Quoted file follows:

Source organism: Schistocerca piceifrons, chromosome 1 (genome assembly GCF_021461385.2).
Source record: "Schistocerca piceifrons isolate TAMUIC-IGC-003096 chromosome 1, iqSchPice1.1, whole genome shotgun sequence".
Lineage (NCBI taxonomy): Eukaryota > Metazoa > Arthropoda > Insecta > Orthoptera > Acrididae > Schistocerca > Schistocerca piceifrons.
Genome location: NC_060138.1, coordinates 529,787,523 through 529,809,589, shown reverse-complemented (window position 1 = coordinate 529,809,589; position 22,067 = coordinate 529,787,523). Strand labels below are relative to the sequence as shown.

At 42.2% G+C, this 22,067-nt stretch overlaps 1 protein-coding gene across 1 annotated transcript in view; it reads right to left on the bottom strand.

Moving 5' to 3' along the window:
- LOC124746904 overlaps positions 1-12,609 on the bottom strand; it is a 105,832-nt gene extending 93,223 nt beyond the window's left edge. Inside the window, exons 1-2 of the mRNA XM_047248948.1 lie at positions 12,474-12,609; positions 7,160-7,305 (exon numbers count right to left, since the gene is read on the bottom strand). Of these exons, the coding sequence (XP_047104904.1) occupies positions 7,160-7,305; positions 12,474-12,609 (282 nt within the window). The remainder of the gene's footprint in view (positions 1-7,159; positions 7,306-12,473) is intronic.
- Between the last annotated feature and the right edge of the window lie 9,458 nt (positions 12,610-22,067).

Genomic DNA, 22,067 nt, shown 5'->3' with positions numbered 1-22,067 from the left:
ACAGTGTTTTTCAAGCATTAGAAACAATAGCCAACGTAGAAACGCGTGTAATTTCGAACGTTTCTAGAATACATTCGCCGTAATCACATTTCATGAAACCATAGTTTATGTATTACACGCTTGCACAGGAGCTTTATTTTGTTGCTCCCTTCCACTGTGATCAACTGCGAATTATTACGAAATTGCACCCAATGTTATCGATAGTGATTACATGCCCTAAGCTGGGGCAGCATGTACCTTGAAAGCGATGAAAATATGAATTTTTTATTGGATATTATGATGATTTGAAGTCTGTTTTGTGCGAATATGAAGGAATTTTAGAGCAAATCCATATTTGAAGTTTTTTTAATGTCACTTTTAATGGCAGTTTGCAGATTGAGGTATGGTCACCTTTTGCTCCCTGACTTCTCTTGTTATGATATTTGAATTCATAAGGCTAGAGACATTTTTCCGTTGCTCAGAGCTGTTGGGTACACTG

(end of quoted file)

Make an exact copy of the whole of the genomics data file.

Source organism: Schistocerca piceifrons, chromosome 1 (genome assembly GCF_021461385.2).
Source record: "Schistocerca piceifrons isolate TAMUIC-IGC-003096 chromosome 1, iqSchPice1.1, whole genome shotgun sequence".
Lineage (NCBI taxonomy): Eukaryota > Metazoa > Arthropoda > Insecta > Orthoptera > Acrididae > Schistocerca > Schistocerca piceifrons.
Genome location: NC_060138.1, coordinates 529,787,523 through 529,809,589, shown reverse-complemented (window position 1 = coordinate 529,809,589; position 22,067 = coordinate 529,787,523). Strand labels below are relative to the sequence as shown.

At 42.2% G+C, this 22,067-nt stretch overlaps 1 protein-coding gene across 1 annotated transcript in view; it reads right to left on the bottom strand.

Moving 5' to 3' along the window:
- LOC124746904 overlaps positions 1-12,609 on the bottom strand; it is a 105,832-nt gene extending 93,223 nt beyond the window's left edge. Inside the window, exons 1-2 of the mRNA XM_047248948.1 lie at positions 12,474-12,609; positions 7,160-7,305 (exon numbers count right to left, since the gene is read on the bottom strand). Of these exons, the coding sequence (XP_047104904.1) occupies positions 7,160-7,305; positions 12,474-12,609 (282 nt within the window). The remainder of the gene's footprint in view (positions 1-7,159; positions 7,306-12,473) is intronic.
- Between the last annotated feature and the right edge of the window lie 9,458 nt (positions 12,610-22,067).

Genomic DNA, 22,067 nt, shown 5'->3' with positions numbered 1-22,067 from the left:
ACAGTGTTTTTCAAGCATTAGAAACAATAGCCAACGTAGAAACGCGTGTAATTTCGAACGTTTCTAGAATACATTCGCCGTAATCACATTTCATGAAACCATAGTTTATGTATTACACGCTTGCACAGGAGCTTTATTTTGTTGCTCCCTTCCACTGTGATCAACTGCGAATTATTACGAAATTGCACCCAATGTTATCGATAGTGATTACATGCCCTAAGCTGGGGCAGCATGTACCTTGAAAGCGATGAAAATATGAATTTTTTATTGGATATTATGATGATTTGAAGTCTGTTTTGTGCGAATATGAAGGAATTTTAGAGCAAATCCATATTTGAAGTTTTTTTAATGTCACTTTTAATGGCAGTTTGCAGATTGAGGTATGGTCACCTTTTGCTCCCTGACTTCTCTTGTTATGATATTTGAATTCATAAGGCTAGAGACATTTTTCCGTTGCTCAGAGCTGTTGGGTACACTG